We’ve probably all noticed it… our feline friends are great at finding somewhere to drop off for a nap! But why is that? Vet blogger Laura investigates…

Cats are naturally crepuscular predators meaning they hunt mostly at dusk and dawn. This means they are most active during the twilight dawn or dusk, sometimes well into the night period when prey such as rodents are also very active. Hunting naturally expends a lot of energy, and cats then rest and sleep for long periods to recharge. Some of these wild traits are exhibited by our pet cats. If given the opportunity many cats will remain active during night-time hours. Cats are well adapted to this night-time behaviour; they have poor colour vision but do see well in dim lighting. This is hugely advantageous when hunting at night. 

The Feline Body Clock

Interestingly studies of pet cats have shown that their body clocks are not set in stone. In many cases pet cats adjust their routine and sleep at night-time while their owners rest, being active instead in daylight hours. This relies on the cat being stimulated with play during the daytime hours. Adjusting their body clocks allows them more interaction with their human owners. Adaptation of their routines often follows their feeding schedule, if cats are fed during the day they are more likely to spend more awake time during daylight hours. However young kittens often retain active nocturnal behaviour, so don’t be surprised if a new addition gets up to lots of mischief at night. Many owners report hearing their kitten playing in the dark when they have gone to bed for the night. 

How long do cats on average sleep for?

  • House cats often sleep longer than their outdoor companions, anything from 13-15 hours’ sleep per day have been reported for adults.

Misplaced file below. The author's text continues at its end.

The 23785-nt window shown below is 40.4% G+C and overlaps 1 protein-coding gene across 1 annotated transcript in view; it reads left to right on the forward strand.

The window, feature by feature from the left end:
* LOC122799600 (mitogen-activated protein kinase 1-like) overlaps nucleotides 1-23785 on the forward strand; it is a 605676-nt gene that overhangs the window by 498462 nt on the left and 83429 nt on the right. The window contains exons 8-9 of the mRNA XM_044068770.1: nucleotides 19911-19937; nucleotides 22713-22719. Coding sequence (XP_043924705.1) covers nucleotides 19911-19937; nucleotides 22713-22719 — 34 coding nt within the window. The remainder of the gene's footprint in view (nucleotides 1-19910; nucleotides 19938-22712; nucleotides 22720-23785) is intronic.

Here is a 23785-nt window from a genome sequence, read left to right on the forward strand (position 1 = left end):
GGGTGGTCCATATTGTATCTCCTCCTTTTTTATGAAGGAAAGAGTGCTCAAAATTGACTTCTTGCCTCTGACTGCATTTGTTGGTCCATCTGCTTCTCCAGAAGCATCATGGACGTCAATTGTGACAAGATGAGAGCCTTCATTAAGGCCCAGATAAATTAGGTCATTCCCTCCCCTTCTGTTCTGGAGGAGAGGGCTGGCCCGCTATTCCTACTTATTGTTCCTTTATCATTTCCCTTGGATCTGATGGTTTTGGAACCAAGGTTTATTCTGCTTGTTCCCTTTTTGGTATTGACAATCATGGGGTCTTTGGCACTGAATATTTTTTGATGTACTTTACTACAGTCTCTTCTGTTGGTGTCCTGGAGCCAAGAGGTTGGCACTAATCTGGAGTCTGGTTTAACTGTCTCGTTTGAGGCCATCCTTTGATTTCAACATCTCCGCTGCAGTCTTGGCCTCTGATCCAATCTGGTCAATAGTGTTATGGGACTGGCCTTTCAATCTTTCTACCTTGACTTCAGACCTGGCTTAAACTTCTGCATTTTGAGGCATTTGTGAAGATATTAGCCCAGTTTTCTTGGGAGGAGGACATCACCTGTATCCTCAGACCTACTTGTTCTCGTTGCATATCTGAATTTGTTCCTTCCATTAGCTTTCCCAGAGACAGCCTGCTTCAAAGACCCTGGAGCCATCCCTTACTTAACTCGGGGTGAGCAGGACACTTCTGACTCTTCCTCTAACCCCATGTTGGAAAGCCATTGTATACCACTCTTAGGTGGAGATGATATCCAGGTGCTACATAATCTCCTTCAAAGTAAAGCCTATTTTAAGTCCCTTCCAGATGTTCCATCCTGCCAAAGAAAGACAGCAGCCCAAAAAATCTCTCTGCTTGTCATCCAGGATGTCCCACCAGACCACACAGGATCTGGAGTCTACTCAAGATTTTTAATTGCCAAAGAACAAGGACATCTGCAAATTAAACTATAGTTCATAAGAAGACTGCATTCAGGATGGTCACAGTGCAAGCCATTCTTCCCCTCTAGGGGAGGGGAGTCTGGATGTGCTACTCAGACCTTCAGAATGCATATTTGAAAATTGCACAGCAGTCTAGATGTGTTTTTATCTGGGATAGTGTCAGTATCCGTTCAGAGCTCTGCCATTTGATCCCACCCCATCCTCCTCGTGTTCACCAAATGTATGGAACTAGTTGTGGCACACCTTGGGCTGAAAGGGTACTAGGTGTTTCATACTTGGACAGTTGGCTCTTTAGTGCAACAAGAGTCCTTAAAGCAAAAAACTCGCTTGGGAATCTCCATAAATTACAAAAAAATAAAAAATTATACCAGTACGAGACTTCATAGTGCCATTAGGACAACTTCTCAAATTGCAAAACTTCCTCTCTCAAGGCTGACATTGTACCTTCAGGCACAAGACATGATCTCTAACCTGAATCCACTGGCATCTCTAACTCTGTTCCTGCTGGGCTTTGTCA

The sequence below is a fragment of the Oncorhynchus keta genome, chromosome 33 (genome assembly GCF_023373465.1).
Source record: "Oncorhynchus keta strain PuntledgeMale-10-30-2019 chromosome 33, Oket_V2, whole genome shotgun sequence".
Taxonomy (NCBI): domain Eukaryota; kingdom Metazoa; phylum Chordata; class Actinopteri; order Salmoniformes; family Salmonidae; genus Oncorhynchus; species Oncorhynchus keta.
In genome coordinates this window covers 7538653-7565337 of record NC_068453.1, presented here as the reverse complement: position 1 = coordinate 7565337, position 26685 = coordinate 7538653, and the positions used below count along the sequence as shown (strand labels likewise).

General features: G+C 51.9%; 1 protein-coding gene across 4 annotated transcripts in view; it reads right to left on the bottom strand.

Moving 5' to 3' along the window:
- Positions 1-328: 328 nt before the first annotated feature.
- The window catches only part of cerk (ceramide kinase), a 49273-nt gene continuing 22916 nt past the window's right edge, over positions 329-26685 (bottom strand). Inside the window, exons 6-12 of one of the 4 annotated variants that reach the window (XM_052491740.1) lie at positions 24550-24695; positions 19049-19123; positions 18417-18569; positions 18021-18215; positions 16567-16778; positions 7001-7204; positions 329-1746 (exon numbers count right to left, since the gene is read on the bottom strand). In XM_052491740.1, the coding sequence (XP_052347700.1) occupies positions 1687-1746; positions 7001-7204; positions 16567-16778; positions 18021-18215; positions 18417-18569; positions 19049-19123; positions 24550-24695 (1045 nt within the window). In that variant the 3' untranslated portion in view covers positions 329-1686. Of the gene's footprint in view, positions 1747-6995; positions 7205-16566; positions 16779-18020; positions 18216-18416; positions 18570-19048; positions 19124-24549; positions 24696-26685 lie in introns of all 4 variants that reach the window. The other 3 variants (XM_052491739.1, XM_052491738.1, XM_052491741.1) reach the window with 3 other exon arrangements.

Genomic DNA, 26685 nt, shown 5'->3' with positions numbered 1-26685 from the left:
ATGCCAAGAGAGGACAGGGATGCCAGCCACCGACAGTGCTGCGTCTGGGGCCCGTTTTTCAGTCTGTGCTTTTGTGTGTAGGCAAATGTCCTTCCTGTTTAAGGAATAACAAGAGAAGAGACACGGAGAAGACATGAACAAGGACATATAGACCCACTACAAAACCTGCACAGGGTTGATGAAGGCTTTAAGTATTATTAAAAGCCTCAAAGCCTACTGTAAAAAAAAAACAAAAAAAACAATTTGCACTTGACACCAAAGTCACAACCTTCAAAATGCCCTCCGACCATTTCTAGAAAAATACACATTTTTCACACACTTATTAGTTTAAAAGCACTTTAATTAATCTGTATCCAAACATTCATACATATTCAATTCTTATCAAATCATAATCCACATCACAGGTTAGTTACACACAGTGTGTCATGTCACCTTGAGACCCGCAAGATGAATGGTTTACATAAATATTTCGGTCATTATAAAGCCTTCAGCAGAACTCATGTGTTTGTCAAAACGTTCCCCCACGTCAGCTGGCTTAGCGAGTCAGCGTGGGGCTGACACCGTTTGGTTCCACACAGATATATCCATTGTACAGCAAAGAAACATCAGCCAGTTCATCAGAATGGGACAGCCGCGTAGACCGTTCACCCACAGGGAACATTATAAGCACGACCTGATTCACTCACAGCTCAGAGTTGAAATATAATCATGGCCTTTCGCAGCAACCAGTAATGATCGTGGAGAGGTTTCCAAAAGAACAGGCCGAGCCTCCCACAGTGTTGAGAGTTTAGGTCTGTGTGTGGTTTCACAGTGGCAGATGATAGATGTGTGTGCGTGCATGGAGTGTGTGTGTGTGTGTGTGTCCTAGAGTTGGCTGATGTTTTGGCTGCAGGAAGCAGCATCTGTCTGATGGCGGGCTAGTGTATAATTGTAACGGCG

• Elderly cats may sleep up to 20 hours in a 24 hour period. 
  • An adult farm cat sleeps on average 9 hours a day and will spend more time engaged in hunting behaviours.
  • A cat lacking in mental stimulation will often resort to a nap. Whereas an active cat will not necessarily require extra rest. 

Cats experience sleep cycles just as we do. Each cycle lasts roughly 100 minutes, and in this period the cat will be fully awake for just under thirty minutes. The majority of sleep is spent in light or drowsy sleep, where the cat is easily roused. There are usually two periods of six or seven minutes spent in deep sleep, when it is very difficult to rouse the cat. During deep sleep the cat experiences rapid eye movement (REM) sleep, and it is therefore believed that cats dream just as we do. 

What influences how long cats sleep for?

  • Age is a major factor in how much sleep a cat gets. Elderly cats and kittens will spend even more time sleeping than adult cats.
  • House cat versus outdoor or farm cat. House cats have been found to sleep significantly more than their outdoor counterparts. Farm cats spend more time hunting and are less likely to have adapted their routines to their human companions. 
  • Mental stimulation. Although it is normal for cats to rest and recharge, particularly after an active period of play or hunting an under-stimulated or bored cat will often resort to sleep. It is important that pet cats have plenty of opportunities to play and also to interact with their owners.
  • Health. Cats who have underlying illness or disease may sleep much more than cats with no health concerns. 
  • Weather. When the weather is poor, cats will often rest for longer – avoiding the worst of the conditions.
  • Temperament. Some cats are more relaxed, laid back and likely to rest and sleep than others. There can be a genetic predisposition to how much a cat might sleep.
  • Breed. Certain breeds might be more relaxed and cuddlier, with others retaining more wild characteristics. However, it is hard to generalise as with anything there will always be individual differences. 

Ensure your cat has a comfortable sleeping spot (or two). Cats will naturally prefer to retreat to a quiet corner to rest, offering a comfortable place for your pet to retreat to will go a long way towards keeping them happy. 

Between naps you can encourage your cat to be active through play. Pouncing and chasing games are often much loved by cats. Feeding puzzles and games can also help to give mental stimulation to your cat at mealtimes, or when offering a treat. 

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In most cases pet cats sleeping for a large part of the day will be normal, however if you have any concerns or have noticed a difference in you cats behaviour that concerns you talk to your vet. 

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